CARY, N.C., — Spatial epidemiologist Noriko Endo says she feels pressure — pressure “to do good” — because of the enormous potential of the work she and her colleagues are doing.
That’s why she’s made a career out of monitoring something most of us would never choose to spend our time around: sewage.
“I wanted to use engineering and science to advance public health in a city,” Endo says.
She works for a company called Biobot Analytics , a startup born out of an MIT research project from a few years back. They’ve built a filter device that takes raw wastewater and collects metabolized opioids, or metabolites.
They’ve completed a first round of data collection in their hometown of Cambridge, MA—think of it like a beta test—but their first official customer is the town of Cary, North Carolina, which recently received a $100,000 grant to fund the initial round.
Mike Bajorek, Cary’s deputy town manager, who calls this partnership “the most satisfying” project he’s worked on in his three decades of public service, says the data they gather could be “transformative.”
“[The opioid epidemic] is just tearing apart our country, family by family,” Bajorek said.
“And if we can make a difference--even a small difference--to start the trend line going down, then that’s our place; that’s why we’re doing this.”
Cary hasn’t been hit quite as hard by the crisis as other cities in the state, but they also haven't been spared: the town has seen a number of fatalities resulting from overdoses. He’s hoping this filter device that they call a sampler can lead the way to fixing the issue in Cary and possibly nationwide.
Cary and Biobot worked together to choose ten manholes that would give them the best representation of their community. Each manhole includes waste from up to 15,000 residents.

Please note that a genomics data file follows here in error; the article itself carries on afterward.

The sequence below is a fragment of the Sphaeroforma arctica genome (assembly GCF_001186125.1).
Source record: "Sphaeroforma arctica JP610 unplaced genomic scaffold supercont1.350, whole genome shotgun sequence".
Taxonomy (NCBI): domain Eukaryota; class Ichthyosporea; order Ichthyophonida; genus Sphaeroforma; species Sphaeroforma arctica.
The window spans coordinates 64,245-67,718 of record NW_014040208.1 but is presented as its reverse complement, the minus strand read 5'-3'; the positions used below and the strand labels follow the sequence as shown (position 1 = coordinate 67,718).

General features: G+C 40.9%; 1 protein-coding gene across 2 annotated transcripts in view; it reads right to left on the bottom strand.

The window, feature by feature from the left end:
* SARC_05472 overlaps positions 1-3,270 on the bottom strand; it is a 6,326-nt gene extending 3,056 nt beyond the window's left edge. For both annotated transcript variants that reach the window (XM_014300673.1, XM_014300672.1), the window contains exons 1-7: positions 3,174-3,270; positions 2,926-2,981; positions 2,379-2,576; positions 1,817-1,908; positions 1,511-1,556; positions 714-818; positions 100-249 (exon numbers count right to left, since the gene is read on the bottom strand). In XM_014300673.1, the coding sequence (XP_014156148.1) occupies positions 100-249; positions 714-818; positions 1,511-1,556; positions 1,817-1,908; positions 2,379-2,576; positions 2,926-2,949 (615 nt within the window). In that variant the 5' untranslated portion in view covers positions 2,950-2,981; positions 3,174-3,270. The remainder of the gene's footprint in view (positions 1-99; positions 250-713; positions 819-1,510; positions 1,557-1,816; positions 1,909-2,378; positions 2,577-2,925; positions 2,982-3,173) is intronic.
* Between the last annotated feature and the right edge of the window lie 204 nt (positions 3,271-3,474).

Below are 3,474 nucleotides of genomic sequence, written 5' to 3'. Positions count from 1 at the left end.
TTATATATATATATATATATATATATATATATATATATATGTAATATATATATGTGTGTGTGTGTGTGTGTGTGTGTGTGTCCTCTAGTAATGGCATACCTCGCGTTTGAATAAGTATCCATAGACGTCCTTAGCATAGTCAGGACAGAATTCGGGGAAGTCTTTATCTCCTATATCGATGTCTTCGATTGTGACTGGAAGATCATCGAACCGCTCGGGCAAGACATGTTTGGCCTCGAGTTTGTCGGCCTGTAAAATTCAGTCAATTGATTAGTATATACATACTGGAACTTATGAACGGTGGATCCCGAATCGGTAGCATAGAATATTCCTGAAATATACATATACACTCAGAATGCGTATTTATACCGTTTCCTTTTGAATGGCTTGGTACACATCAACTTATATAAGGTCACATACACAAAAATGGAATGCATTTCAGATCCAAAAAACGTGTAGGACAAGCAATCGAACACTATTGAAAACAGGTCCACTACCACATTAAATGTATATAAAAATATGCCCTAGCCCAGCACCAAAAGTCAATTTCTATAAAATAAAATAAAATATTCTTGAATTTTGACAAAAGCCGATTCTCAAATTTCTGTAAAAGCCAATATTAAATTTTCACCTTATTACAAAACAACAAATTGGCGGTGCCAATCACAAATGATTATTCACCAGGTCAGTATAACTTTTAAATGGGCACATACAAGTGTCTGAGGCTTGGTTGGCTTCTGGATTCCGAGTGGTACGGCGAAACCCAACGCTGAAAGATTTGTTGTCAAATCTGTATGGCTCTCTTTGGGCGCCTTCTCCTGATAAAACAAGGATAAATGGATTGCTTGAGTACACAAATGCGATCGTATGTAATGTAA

To collect the data, Biobot’s sampler device—built inside a small Pelican hard case--is lowered into a sewer through a manhole and suspended a few feet above the stream of wastewater that flows below. Over the course of 24 hours, an intake tube from one side of the device pulls dirty water inside, where it passes through a series of filters. Bacteria and the metabolites collect in a plastic tube, and the (now cleaner) water is pumped back into the stream.
Only opioids that have have been metabolized by the human body would be picked up by the filter, meaning any opioid pills improperly flushed down a toilet would not register in the tests.
Endo says the broader implications from this kind of testing—if successful on a city level—are huge and that opioids could be just the tip of the iceberg in terms of what they could eventually look for by combing through human waste.
“All this information goes into sewage but that information has been largely untapped,” she says. “So if you can mine sewage for that information we can do a lot to advance public health.
Even though the initial data collected won’t tell them much because they won’t have any other numbers--from their town or elsewhere—to give it context. But in time, he says, this could change the game by giving them a more precise understanding of the scope of the epidemic.
But in the short term — even more they have any hard numbers — it’s also having an impact, Bajorek says, by combating the stigma that has traditionally gone hand in hand with the crisis.
“People don’t talk about [opioid usage],” Bajorek said, adding that as soon as they announced this project it opened a dialogue.
“That community conversation is really what we’re all in this for.”